When I was about six, I constructed a theology of Sundays. I knew that Sundays were a celebration of the Resurrection of Jesus. I knew that “Sunday” had the words “Sun” and “day” in it. I surmised that God had ordained it that Sundays would be always sunny in honor of that most wonderful of miracles. I recalled that all the Sundays in my memory (at that time, perhaps as far back as a month) were, indeed, sunny.
And so this became an article of faith. My faith was confirmed for a number of Sundays thereafter.
And then, we had a cloudy, grey Sunday.
I revised my theology: God just made sure it didn’t actually rain on Sundays.
Then we had a drizzly Sunday. I reasoned that God had held back a larger storm. Then, rain that even I couldn’t explain away.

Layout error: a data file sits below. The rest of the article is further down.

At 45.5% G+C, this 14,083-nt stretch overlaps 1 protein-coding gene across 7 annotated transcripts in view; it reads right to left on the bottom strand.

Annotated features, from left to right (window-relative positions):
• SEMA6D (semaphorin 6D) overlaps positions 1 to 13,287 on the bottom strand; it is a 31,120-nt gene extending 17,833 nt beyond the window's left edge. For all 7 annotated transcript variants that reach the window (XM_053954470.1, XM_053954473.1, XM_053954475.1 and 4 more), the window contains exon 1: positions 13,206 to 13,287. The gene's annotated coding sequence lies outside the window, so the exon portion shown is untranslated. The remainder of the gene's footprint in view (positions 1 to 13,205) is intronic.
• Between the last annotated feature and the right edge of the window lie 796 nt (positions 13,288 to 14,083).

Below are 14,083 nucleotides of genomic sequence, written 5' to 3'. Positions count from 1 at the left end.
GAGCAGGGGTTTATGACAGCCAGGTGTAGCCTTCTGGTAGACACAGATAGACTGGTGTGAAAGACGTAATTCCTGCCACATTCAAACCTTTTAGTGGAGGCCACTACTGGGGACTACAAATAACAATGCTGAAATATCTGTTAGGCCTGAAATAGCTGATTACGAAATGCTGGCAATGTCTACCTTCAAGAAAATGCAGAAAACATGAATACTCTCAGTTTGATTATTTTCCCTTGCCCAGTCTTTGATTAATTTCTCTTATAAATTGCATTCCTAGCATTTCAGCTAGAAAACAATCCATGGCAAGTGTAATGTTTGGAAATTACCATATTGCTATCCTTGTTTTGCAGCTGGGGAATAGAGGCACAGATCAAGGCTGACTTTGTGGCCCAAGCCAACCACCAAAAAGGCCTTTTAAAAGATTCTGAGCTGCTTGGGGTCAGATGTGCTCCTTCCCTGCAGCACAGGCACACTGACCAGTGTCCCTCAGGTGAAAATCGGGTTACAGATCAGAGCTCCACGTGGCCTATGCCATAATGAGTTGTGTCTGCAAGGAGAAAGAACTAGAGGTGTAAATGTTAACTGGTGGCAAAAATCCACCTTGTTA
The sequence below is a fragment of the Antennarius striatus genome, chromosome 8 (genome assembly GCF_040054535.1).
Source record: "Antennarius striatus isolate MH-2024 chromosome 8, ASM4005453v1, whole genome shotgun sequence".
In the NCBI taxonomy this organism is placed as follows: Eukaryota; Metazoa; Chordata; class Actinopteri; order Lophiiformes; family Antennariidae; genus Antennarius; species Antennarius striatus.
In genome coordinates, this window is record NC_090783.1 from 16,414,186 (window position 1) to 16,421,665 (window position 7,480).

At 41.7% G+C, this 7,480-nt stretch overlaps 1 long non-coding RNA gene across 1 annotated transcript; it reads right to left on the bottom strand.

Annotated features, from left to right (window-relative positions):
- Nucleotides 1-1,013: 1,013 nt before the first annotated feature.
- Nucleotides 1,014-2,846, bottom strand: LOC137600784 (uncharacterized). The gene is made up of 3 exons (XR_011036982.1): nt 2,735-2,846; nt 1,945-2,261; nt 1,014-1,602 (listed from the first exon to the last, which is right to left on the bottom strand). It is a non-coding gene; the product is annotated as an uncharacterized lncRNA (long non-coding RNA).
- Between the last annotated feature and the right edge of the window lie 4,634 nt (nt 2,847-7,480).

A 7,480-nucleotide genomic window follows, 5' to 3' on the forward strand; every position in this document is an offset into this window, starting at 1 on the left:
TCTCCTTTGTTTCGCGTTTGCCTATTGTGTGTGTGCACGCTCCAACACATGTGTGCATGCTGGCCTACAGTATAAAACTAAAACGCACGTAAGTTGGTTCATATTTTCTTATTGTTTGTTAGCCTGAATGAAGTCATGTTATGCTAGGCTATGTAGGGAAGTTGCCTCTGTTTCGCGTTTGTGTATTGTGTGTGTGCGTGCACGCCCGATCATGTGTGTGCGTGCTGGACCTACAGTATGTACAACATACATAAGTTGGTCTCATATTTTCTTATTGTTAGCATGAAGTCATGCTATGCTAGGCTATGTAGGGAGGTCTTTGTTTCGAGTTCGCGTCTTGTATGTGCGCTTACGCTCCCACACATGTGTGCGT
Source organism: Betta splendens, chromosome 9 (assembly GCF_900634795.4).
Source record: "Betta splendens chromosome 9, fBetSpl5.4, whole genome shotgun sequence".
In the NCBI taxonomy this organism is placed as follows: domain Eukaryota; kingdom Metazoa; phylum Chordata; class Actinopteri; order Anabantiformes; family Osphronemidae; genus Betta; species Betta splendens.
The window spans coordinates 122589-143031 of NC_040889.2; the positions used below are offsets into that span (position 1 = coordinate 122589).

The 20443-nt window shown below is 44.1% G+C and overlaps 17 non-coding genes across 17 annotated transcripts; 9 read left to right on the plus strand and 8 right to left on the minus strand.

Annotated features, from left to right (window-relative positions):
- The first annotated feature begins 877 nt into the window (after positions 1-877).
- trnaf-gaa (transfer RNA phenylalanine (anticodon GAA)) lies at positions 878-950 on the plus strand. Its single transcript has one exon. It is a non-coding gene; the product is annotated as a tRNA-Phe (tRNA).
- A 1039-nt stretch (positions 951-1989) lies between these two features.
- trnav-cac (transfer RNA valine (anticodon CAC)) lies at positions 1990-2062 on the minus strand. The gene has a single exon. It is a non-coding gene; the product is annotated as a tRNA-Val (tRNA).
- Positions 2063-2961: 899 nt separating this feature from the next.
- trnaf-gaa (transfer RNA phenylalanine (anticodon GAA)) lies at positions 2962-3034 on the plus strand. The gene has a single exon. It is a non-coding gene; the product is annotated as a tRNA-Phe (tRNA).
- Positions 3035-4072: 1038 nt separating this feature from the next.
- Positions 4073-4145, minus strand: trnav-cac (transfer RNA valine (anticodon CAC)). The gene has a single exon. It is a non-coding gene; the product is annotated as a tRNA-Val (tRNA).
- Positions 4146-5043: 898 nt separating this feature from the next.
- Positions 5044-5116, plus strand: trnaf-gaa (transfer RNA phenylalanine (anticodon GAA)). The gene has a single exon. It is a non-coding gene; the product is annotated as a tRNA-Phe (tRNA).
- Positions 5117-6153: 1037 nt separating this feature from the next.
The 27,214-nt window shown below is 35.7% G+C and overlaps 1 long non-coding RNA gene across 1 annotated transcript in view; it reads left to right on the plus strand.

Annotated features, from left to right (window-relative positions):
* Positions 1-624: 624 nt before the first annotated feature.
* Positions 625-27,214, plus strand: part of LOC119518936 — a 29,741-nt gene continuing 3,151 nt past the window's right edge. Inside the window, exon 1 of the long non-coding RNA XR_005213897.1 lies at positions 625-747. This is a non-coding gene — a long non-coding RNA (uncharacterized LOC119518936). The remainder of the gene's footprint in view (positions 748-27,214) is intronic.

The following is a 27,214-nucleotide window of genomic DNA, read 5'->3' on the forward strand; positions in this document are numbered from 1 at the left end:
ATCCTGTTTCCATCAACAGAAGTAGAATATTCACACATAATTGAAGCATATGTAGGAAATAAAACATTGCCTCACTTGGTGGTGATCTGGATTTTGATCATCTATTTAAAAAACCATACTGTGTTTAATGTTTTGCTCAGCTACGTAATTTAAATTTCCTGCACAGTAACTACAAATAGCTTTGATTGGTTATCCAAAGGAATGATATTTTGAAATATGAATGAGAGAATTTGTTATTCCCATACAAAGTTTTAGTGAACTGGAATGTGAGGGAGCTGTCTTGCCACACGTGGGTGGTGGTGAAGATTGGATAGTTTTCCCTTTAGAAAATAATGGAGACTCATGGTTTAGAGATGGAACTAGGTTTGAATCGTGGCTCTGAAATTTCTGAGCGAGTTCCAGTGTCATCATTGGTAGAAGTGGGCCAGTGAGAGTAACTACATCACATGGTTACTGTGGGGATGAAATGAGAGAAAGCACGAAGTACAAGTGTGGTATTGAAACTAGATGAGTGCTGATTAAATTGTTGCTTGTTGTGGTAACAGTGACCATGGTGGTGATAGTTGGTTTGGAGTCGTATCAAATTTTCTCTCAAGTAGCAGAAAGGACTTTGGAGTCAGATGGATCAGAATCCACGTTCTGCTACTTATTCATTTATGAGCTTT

What to do? This could have shaken my faith in God, as happens to people when their faulty theology is exposed. I could have kept revising reality to fit my theology: people do this all the time. Or I could have concluded, as even at six I did, that my theology was wrong.
Theology is a human endeavor. Like that other human endeavor, science, we need to write our theology in pencil. That is what my professors at Gordon taught me.